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David Poland

By David Poland

Friday Estimates

Saw III is off to a faster start that either of the first two films, sight unseen. Basically, on this series, Lionsgate does what is otherwise the skill set of Screen Gems or Dimension. Solid, simple, sell to one audience and one audience only.
The Prestige has a shot at $45 million or $50 million, which is no disaster, but no thrill either. Look for foreign to be stronger. And Flags of Our Fathers may not get to $30 million, which is an indicator of audience word-of-mouth, regardless of whether some major critics have embraced the film.
As we work through the awards season, critics are far overvalued as are groups like HFPA. The former only makes major waves when throwing a light as a group on a specific film or performance. The latter is in the game of guessing what the Academy voters will think. Neither answers the specific question… what will 6000 middle-aged and elderly Academy voters love?
That is why Babel is not nearly as muscular a player as some would have you believe and Flags is in trouble. It is also why Munich got nominated last year, in spite of scathing attacks from some angry critics. (That one should also remind us that if our sense of the whys changes depending on how we personally feel about a film, we will endup being wrong more often than not.) Reverse Analysis is significant, in that an understanding of history does matter. But as a predictor, it is pretty iffy.
And the danger of being perceived as underperforming at the box office is the good reason why smaller quality films wait for December. If a film like The Hours goes out in December in limited release and doesn’t soar, it is seen as needing space. If a Ron Howard film opens in summer and doesn’t hit $100 million, it is seen as a failure. And The Academy does not, with a few exceptions, vote to nominate failures.
Open Season will quietly become Sony Animation

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14 Responses to “Friday Estimates”

  1. Blackcloud says:

    This isn’t showing up on the main page.

  2. Blackcloud says:

    This isn’t showing up on the main page.

  3. jeffmcm says:

    I don’t understand the comment re: Sony and “this is when they want quality” because, without having seen them, only three movies in that batch (All the King’s Men, Marie Antoinette, Running with Scissors) aspire to any sort of awards-worthy quality, and one of them was dumped. Are we saying a studio is not capable of handling more than one or two awards movies a year?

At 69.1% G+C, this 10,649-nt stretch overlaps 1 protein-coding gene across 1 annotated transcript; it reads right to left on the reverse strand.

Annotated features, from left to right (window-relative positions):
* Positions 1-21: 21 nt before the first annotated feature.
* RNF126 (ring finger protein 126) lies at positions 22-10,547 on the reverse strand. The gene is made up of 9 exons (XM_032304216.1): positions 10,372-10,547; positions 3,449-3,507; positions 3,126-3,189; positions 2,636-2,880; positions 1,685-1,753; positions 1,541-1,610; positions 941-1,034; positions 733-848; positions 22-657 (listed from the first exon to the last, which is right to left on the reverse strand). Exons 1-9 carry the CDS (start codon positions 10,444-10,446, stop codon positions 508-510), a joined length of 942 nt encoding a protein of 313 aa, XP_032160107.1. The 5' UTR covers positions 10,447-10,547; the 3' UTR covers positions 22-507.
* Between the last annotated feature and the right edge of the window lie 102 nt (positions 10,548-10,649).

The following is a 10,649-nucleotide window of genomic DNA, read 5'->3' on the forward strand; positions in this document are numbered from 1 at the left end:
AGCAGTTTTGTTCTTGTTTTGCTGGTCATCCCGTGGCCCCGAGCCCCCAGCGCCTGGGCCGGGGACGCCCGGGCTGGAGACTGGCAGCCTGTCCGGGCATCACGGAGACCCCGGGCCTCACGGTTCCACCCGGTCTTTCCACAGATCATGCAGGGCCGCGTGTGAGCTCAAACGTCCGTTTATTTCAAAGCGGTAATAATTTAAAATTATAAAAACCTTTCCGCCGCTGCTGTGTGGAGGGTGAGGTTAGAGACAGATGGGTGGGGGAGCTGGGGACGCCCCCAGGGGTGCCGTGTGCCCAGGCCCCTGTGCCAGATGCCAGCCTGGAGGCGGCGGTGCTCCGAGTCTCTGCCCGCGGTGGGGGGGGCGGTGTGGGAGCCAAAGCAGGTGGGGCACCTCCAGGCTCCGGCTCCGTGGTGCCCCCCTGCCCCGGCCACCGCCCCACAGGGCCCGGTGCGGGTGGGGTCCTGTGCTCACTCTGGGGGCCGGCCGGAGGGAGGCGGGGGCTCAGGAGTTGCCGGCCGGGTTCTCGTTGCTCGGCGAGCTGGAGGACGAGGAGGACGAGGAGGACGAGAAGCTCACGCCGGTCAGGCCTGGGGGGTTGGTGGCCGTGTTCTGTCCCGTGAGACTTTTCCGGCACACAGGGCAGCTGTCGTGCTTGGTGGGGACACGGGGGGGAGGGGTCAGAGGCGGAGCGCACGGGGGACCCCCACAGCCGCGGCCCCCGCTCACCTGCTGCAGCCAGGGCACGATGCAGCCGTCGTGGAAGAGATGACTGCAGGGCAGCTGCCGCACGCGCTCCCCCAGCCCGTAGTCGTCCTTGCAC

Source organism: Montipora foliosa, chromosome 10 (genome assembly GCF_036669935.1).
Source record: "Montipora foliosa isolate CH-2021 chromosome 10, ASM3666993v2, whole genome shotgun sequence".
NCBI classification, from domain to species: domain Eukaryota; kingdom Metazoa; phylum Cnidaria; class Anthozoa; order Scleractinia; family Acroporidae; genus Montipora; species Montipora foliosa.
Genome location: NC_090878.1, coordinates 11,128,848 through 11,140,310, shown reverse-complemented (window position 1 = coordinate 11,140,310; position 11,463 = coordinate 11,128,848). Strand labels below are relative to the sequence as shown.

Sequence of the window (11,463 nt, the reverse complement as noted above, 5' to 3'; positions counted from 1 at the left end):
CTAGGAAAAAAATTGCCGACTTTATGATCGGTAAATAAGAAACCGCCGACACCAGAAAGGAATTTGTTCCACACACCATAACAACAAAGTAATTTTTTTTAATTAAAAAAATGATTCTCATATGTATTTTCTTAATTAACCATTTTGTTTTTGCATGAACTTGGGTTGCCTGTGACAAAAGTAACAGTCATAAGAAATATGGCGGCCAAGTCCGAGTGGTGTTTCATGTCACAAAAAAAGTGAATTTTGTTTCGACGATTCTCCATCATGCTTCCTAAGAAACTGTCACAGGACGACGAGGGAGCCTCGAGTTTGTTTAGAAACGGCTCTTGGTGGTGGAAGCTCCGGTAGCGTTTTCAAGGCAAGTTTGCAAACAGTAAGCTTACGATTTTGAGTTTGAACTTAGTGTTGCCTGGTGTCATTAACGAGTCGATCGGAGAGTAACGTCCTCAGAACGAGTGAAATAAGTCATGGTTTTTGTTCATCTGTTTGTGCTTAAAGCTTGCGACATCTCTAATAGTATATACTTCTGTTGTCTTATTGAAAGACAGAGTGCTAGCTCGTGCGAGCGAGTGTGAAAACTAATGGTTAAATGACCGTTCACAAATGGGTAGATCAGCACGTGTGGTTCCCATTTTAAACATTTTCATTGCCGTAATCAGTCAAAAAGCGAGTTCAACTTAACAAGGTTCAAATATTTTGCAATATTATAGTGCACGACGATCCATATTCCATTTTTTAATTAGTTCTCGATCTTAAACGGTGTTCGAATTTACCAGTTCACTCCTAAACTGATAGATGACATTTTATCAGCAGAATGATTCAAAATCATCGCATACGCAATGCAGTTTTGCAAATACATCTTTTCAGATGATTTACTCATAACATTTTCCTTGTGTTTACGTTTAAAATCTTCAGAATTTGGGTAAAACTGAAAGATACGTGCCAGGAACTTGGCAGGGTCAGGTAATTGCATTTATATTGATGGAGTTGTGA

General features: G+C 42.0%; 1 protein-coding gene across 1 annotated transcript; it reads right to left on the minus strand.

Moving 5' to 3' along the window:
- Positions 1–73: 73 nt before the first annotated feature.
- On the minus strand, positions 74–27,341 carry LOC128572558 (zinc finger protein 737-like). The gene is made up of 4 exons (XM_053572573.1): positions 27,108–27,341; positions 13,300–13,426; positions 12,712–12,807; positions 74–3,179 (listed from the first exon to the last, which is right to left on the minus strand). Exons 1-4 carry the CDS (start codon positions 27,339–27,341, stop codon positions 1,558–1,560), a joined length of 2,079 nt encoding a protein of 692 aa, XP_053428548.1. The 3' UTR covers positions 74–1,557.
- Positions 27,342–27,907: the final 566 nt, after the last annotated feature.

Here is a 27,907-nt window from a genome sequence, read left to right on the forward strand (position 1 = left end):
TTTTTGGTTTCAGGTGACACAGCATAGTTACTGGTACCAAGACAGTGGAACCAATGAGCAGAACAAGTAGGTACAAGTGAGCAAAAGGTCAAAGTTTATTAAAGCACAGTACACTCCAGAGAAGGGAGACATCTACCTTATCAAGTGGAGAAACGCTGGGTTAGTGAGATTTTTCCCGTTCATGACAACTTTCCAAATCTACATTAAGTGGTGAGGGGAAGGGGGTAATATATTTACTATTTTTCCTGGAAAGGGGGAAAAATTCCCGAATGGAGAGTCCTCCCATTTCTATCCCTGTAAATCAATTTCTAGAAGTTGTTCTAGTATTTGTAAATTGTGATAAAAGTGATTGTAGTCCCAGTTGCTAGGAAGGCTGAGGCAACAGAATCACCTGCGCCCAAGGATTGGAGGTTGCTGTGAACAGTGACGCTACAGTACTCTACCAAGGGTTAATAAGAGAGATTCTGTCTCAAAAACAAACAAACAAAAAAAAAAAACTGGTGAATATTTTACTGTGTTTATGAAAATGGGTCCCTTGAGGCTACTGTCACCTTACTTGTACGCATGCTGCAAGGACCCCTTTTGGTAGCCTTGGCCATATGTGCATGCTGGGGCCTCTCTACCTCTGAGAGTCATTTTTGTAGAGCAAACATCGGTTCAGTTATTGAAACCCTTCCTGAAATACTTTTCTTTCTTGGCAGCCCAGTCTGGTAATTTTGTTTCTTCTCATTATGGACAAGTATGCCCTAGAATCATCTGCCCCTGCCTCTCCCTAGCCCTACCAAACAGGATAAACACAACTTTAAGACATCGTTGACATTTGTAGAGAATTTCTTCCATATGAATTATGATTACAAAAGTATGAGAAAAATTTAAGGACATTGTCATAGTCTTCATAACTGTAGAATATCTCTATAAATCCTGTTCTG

4. Jonj says:

    “The Departed” really is showing great legs at the box office. With critical support and strong word of mouth, I don’t think the Academy will be able to deny this film a best picture nomination. It would be great if Scorsese finally won his Oscar for a film that arguably wasn’t gunning to go that route. “The Aviator,” “Gangs of New York,” and “The Age of Innocence” really seemed to be projects to attract Academy support. But with “The Departed,” he’s back to doing what he does best. While I’m at it, I hope the Academy doesn’t forget “United 93” or “Little Miss Sunshine.” I wonder if there are any award season possibilities for “The Prestige?” It’s well-crafted, but I wonder if it’ll be wrongly written off as too twisty for its own good.

  5. “The Prestige has a shot at $45 million or $50 million, which is no disaster, but no thrill either. Look for foreign to be stronger.”
    Well, The Illusionist isn’t out anywhere else in the world I don’t think, so it has that going for it too.
    I know I shouldn’t, but I sort of feel happy that Flags is flopping. Really happy.

  6. palmtree says:

    ^^^How unpatriotic! What has happened to love of country?
    And don’t you dare come back with the whole “I’m Australian” argument either!

  7. martin says:

    For some reason Flags feels like a coffee-table movie to me. A pretty little ornament to class-up a joint, but no one really wants to sit down and read it. I haven’t seen Flags, it may well be more significant than this. But I think this is the impression uninterested movie-goers have.
    Prestige doing $45-50 mill is an OK number as Dave said. Illusionist finishing at $40 makes it look a little worse than it would otherwise, a low-budg Ed Norton/Giamatti making as much as a big budget Jackman/Bale… Hm actually in hindsight Norton/Giamatti feel about as money as Jackman/Bale to me. What suggested Prestige would be real big is Nolan.

  8. Direwolf says:

    I said it before and I am not trying to get in an argument but the country is sick of war. 100 American soldiers and Marines died this month already in Iraq. Iraq is dominating the political season. This backdrop is one factor contributing to Flags below expectations box office.